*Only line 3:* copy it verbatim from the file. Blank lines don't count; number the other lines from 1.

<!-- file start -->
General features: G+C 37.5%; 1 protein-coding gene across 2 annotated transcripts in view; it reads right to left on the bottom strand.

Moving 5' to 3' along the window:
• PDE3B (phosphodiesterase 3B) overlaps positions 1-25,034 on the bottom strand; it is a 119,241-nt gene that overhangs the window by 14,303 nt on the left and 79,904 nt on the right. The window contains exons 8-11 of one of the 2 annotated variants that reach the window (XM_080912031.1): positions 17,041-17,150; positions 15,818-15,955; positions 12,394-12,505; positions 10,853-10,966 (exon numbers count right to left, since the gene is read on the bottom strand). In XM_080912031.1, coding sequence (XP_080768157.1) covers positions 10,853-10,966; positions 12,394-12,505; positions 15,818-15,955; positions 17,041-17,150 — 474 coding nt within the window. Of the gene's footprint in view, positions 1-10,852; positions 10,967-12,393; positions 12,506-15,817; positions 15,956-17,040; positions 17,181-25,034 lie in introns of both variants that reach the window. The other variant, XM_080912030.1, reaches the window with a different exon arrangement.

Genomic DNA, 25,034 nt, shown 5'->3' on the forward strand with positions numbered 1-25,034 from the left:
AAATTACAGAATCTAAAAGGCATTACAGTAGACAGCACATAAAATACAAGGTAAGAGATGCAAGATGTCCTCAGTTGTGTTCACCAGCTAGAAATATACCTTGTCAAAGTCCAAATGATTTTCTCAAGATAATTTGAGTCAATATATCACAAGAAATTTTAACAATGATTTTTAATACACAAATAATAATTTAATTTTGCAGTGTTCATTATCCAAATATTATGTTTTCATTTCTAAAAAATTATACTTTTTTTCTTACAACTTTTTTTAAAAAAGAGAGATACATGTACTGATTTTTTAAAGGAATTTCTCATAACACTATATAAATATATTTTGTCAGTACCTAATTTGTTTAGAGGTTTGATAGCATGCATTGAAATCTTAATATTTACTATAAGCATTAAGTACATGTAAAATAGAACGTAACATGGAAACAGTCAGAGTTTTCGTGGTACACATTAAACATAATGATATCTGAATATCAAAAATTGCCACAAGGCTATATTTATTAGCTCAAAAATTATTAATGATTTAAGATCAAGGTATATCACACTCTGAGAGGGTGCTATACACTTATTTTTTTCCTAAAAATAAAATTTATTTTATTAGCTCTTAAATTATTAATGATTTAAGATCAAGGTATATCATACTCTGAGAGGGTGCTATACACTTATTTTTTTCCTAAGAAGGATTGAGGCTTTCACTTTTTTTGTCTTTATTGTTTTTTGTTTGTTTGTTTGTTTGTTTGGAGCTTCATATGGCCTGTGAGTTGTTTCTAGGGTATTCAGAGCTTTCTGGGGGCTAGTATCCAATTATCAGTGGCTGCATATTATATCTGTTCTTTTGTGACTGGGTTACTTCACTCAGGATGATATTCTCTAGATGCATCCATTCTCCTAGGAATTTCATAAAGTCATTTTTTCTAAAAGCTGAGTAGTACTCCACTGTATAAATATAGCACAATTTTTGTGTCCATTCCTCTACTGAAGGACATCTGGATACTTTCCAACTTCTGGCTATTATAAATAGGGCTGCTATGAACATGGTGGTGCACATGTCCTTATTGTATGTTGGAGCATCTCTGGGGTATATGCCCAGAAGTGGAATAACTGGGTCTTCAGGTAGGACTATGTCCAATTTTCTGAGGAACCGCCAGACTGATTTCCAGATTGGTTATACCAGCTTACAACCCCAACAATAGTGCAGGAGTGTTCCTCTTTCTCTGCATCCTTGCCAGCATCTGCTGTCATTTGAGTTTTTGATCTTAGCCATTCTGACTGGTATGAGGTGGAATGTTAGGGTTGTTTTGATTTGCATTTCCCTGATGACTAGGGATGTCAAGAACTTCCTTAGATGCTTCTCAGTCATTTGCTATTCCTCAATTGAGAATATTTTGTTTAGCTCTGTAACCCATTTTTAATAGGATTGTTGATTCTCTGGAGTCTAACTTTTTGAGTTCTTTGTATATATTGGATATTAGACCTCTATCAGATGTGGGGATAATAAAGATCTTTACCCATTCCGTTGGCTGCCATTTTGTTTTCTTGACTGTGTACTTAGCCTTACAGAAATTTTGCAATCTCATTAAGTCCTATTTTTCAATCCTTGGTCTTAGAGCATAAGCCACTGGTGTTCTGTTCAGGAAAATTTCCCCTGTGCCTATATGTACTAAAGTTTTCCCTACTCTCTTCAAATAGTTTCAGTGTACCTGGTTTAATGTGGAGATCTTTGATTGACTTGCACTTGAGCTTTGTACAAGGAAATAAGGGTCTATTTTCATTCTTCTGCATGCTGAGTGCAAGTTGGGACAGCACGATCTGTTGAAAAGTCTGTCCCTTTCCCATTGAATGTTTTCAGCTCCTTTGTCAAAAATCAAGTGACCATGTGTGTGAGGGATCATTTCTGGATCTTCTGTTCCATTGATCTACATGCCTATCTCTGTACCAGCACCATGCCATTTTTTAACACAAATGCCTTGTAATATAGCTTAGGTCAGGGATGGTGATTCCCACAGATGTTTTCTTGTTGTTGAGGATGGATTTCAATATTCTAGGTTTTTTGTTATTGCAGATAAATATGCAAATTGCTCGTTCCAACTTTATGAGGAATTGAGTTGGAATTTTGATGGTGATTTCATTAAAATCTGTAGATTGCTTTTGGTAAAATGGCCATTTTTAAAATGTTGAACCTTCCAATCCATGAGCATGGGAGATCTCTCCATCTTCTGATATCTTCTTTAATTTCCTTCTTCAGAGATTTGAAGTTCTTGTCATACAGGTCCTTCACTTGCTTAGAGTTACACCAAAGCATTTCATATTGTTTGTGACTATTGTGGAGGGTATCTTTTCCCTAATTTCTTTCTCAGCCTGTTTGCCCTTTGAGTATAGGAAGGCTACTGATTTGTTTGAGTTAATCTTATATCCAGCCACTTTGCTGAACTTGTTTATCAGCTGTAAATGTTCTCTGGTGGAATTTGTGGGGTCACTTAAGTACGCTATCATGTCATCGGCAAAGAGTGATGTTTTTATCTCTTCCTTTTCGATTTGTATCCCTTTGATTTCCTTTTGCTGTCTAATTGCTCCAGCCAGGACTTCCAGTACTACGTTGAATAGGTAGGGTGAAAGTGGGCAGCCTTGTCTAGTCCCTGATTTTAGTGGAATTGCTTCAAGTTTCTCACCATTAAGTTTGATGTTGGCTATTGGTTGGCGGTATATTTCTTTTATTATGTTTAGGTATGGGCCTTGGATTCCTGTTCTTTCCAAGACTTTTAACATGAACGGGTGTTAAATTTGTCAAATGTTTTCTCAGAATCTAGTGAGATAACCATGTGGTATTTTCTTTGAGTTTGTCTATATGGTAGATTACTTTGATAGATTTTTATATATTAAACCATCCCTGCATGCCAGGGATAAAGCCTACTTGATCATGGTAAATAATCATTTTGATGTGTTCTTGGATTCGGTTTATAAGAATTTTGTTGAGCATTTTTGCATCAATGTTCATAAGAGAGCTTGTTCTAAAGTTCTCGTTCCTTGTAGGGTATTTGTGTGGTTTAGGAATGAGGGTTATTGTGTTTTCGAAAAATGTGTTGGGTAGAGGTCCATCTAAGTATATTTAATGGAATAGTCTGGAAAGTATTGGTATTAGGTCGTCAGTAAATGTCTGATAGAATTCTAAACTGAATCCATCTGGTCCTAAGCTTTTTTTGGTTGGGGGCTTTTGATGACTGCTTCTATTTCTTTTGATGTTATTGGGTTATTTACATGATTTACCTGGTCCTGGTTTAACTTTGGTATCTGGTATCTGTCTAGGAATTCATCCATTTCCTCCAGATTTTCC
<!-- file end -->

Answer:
• PDE3B (phosphodiesterase 3B) overlaps positions 1-25,034 on the bottom strand; it is a 119,241-nt gene that overhangs the window by 14,303 nt on the left and 79,904 nt on the right. The window contains exons 8-11 of one of the 2 annotated variants that reach the window (XM_080912031.1): positions 17,041-17,150; positions 15,818-15,955; positions 12,394-12,505; positions 10,853-10,966 (exon numbers count right to left, since the gene is read on the bottom strand). In XM_080912031.1, coding sequence (XP_080768157.1) covers positions 10,853-10,966; positions 12,394-12,505; positions 15,818-15,955; positions 17,041-17,150 — 474 coding nt within the window. Of the gene's footprint in view, positions 1-10,852; positions 10,967-12,393; positions 12,506-15,817; positions 15,956-17,040; positions 17,181-25,034 lie in introns of both variants that reach the window. The other variant, XM_080912030.1, reaches the window with a different exon arrangement.